Bates - HP BX5200 B3 1700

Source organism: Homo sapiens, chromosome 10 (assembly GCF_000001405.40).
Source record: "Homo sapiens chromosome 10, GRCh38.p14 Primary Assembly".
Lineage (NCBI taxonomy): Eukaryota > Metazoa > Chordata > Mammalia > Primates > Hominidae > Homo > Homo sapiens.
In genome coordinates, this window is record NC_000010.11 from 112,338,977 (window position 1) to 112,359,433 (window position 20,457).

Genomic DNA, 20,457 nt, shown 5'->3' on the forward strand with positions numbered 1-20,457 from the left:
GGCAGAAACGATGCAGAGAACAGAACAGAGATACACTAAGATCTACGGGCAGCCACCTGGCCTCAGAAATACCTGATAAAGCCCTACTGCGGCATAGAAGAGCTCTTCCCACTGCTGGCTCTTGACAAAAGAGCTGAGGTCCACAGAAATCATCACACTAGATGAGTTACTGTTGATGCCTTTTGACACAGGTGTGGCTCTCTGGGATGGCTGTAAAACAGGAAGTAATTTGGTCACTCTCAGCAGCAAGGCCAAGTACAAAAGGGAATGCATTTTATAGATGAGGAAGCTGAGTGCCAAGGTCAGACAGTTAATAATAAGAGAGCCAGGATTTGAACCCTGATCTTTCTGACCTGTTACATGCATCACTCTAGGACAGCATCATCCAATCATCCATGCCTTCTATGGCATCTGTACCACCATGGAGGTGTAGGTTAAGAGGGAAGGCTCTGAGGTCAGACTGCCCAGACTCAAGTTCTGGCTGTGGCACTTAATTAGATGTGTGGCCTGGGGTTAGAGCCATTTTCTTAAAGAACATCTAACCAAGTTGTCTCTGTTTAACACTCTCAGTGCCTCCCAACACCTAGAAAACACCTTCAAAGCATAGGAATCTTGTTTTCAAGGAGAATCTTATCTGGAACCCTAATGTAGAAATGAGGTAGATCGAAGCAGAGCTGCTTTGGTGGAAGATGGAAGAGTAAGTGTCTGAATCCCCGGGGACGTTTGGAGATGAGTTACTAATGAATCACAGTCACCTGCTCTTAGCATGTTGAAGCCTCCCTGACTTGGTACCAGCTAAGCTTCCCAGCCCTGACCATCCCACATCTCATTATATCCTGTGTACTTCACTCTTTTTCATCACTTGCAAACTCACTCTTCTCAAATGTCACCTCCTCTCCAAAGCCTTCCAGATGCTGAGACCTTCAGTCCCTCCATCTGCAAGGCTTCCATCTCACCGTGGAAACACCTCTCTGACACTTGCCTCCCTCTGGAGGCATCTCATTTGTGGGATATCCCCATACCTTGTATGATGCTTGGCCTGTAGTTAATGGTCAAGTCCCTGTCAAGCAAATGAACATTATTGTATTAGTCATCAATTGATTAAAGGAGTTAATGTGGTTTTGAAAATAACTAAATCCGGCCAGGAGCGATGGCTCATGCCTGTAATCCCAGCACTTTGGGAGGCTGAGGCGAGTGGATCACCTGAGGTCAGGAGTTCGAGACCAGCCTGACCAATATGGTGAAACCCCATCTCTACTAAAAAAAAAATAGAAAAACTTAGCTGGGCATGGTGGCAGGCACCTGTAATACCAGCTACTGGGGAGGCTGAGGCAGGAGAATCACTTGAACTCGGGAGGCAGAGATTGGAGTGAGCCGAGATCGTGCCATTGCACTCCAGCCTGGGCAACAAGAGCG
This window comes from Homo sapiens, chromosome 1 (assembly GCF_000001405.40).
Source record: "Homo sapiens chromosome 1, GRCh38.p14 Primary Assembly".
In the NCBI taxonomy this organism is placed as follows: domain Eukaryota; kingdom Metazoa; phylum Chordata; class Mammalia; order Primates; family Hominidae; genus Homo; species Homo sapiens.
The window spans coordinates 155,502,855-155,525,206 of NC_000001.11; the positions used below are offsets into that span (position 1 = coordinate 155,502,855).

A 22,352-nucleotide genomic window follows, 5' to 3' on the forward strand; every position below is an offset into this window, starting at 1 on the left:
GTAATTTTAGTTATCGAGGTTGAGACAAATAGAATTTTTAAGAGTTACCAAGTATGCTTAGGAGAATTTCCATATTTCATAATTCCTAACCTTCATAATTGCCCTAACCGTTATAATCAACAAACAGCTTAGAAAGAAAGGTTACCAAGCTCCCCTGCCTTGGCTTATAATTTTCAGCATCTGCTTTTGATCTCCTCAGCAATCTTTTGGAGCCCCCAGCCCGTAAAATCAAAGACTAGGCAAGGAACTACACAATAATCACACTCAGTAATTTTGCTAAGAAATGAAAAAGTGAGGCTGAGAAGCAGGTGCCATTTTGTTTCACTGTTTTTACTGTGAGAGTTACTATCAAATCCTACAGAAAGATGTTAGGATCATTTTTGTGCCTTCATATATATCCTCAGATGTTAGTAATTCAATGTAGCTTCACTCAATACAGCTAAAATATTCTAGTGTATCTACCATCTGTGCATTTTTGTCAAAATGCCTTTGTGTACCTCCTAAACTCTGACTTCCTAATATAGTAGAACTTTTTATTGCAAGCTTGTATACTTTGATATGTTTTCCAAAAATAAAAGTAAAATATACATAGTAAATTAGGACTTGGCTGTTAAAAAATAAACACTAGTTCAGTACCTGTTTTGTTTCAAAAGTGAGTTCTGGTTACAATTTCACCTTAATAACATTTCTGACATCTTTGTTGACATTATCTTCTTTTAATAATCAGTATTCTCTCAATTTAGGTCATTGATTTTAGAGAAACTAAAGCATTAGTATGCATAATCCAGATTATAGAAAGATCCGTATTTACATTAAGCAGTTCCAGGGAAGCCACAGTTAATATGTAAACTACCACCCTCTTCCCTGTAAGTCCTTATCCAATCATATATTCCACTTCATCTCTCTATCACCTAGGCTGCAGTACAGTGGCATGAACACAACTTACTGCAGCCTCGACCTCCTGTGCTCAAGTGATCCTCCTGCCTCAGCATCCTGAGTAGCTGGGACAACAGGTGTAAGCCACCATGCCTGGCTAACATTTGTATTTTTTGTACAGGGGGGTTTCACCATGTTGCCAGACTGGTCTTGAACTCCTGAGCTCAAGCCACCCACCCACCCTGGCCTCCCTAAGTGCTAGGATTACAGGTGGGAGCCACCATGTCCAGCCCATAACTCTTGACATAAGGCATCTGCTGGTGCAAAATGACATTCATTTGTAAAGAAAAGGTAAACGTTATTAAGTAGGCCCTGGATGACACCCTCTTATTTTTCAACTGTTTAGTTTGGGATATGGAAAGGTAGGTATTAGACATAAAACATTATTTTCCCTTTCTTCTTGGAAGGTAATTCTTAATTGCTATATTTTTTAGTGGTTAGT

The Immortality of the Soul. ~ the Earth. This gives us convincing evidence for recompences hereafter. For there Chap. 11. is no way of proof more certain, than by fuch Maxims as are acknowledged by all to ~ be undoubtedly true by their own light. In the motives of intellellual affent the Mind mu!'c finally re!'c on fome that are felf-evident, without depending as ro' their clearnefs on any fuperiour proof; and are therefore called fir(( Principles, the fountains of Difcourfe. Now that God is mo!'c ri~hteous and equal in his Judgment, before whofe Throne Man mu(( appear, that he wrll by no means condemn rhe Innocent, nor juflifie the Guilty; that he is fo Pure and Holy that he cannot firffer Sin unrepented of, to go unpunif\Jed, is a prime Truth, declared by the voice of Nature. The weake!'c :~Y~~ ~[ e~~~fo~~~~:r~~/~~~~n~f~~~a~!rsrl¥~r;,?~·~~~~~n~n·~~~~r~h~o~~?;,ffe;~~~ was abfolutely carelefs of Venue and Vice, without diflinguifhing them in his Affellions and R.etributions: This were to debafe him beneath the mo!'c unreafonable Men, for there is none of fuch an impme Mind, fo perrell: a defpifer of Moral Goodnefs, but has fome re!pelt for Vertue, and fome abhorence of Vice in others, efpecially in their Children. From hence it certainly follows, that'·as Vertue and the Reward, Sin and th~ Punifbmenr, are allied in a direc:t li!le by a mo~ wife Confiitution; fo 'tis jufl: rhat the effdJr fhould truly corre fpond with the quai>ty of Mens aaionr. If they reverence God's Laws, 'tJs mo!'c becomi ng hrs Nature and R•lation to make them happy: If they abufe their Liberty, and violate his Commands, ' tis 1nof\ righteous that they fhould feel theeffell:softheu Chofen .W•ckednefs. Now rf we look only to things feen , we do not find fuch equal chflnb~uons as are (mtable to the clear Light where-- with God has irradiated the Undet!'candmg ofMan, concerning his Governing-Ju!tice. 1 • Sometimes V er me and Vice are c:qually miferable here. In common Calamities ii there a difference between the Righteous and the Wicked? Is there a peculiar Antidote ro fecure them from pe!'cilential Infell:ion ? Or a !'crong retreat to defend them from the Sword of a conquering Euemy ? Have they fecret Provifions in times of Famine 1 Are nor the Wheat and Tares bound in a bundle and ca!'c into the fame fire. o. Many times the mo!'c guilry Offenders are not punifht here. They not only efcape the Ju!'crce of Men, by fecrecy, by deceit or favour, by refi!'cance or fl•ght, but are under no confpicuous marks of God's Ju!'cice. Nay, by wicked means they are profperous and happy. 3· The be!'c Men are often in the wor!'c condition, and mcerly upon the account of their Goodnefs. They are oppre!'c becaufe they do not make refiltance, and Ioaden with fufferings, becaufe they endure them with patience. They are for God'r .fok! made the rue~ft~~ ofe~~~:~· ~~~~~ ~i,~i;~d~~~ei~[~1~~~~~e::nt>J~:~e~a~n~o:~~m~:J i}n~oz . der the difpleafurc of Heaven, or Wickednefs more profperous if favour'd by it? But this is fuclr a mon!'crous incongruity, that unlefs we abohfh the Natural Notions of the Divine Excellencies, it cannot in the lea!'c degree be admrtted. If therefore we confine our thoughts to humane affairs in this Life, without taking a profpeCl: into the next World, where a new order of things prefents it felf, what direful confequences will enfue? This takes away the Scepter of Providence from the Hands of God, and the reverence of God from the Hearts of Men, as if the prefent fiate, were a game wherein Ch1111ce reigned, and not under the infpellion and difpofure of a Wife, Ju!t and Powerful Governour. If there be no Life after Death, then Natural Religion in fome of its greate!'c Commands, as to Self-denial, even to the fufferin~ the greate!'c Evils, rather than do any unju!'c, unworthy allion , and to facrifice Lrfe it fclf when the Honour of God and the Publ.ick Good require it, is irreconcileable to that Natural Defire and Duty, that binds and determines Man to feek his own Felicity in conjunllion with the Glory of his Maker. But it is impo!lible that the Divine Law fhould foil it felf, that contrary obligations fhould be laid on Man by the Wife and Holy Lawgiver. And what terrible confufion would it be in the Minds of the be!'c Men? What coldnefs of affellion to God, as if they were not in the comfortable relation of his Children, but wholly without his Care? What difcouragements in his Service? What defpair in fuffering for him? What danger of their murmuring again(( Providence, and ca!'cing off Religion as a towre unprofitable feverity, and faying, S•re!J I hdVe cleanfed my Heart i11 vain, and WAjbed. my Ha11d.s in i11nocmcy ; or exclaiming with Brutur in a defperatemanner, when he was ov ercome in Battle, and d~feated of his defign to recover Rome from Tnanny; 0 injt.elix Jlirtur! itane, cum nihil nifi nomen ejfer, Egote, t4nqllamremal'iquamexercui? And the Enemies to Holine;s re!'crain'd by no refpell:s to a Superiour Power, will obey their Brutif\1 Lu!'cs as theirSupream Law ; and if fuch di[eafes or troubles happen that